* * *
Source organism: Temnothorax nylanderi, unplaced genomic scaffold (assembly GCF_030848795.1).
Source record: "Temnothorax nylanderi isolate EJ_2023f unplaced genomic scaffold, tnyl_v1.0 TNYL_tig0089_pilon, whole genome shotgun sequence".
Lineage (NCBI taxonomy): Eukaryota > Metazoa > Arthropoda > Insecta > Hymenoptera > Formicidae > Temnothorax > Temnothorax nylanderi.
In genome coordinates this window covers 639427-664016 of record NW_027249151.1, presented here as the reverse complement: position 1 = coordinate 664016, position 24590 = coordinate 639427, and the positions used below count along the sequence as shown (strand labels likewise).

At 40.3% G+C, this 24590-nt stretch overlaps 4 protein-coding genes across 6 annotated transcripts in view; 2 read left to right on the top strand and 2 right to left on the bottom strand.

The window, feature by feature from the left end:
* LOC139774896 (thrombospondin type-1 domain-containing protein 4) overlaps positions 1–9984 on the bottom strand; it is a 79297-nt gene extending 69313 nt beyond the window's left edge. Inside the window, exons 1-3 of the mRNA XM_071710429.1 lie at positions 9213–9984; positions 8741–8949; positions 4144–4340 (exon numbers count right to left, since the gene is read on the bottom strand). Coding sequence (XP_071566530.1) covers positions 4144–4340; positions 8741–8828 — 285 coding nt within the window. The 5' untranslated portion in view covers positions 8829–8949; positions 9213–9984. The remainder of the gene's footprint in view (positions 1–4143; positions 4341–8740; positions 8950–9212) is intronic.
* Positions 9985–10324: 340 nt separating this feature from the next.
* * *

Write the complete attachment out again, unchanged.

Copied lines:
Source organism: Temnothorax nylanderi, unplaced genomic scaffold (assembly GCF_030848795.1).
Source record: "Temnothorax nylanderi isolate EJ_2023f unplaced genomic scaffold, tnyl_v1.0 TNYL_tig0089_pilon, whole genome shotgun sequence".
Lineage (NCBI taxonomy): Eukaryota > Metazoa > Arthropoda > Insecta > Hymenoptera > Formicidae > Temnothorax > Temnothorax nylanderi.
In genome coordinates this window covers 639427-664016 of record NW_027249151.1, presented here as the reverse complement: position 1 = coordinate 664016, position 24590 = coordinate 639427, and the positions used below count along the sequence as shown (strand labels likewise).

At 40.3% G+C, this 24590-nt stretch overlaps 4 protein-coding genes across 6 annotated transcripts in view; 2 read left to right on the top strand and 2 right to left on the bottom strand.

The window, feature by feature from the left end:
* LOC139774896 (thrombospondin type-1 domain-containing protein 4) overlaps positions 1–9984 on the bottom strand; it is a 79297-nt gene extending 69313 nt beyond the window's left edge. Inside the window, exons 1-3 of the mRNA XM_071710429.1 lie at positions 9213–9984; positions 8741–8949; positions 4144–4340 (exon numbers count right to left, since the gene is read on the bottom strand). Coding sequence (XP_071566530.1) covers positions 4144–4340; positions 8741–8828 — 285 coding nt within the window. The 5' untranslated portion in view covers positions 8829–8949; positions 9213–9984. The remainder of the gene's footprint in view (positions 1–4143; positions 4341–8740; positions 8950–9212) is intronic.
* Positions 9985–10324: 340 nt separating this feature from the next.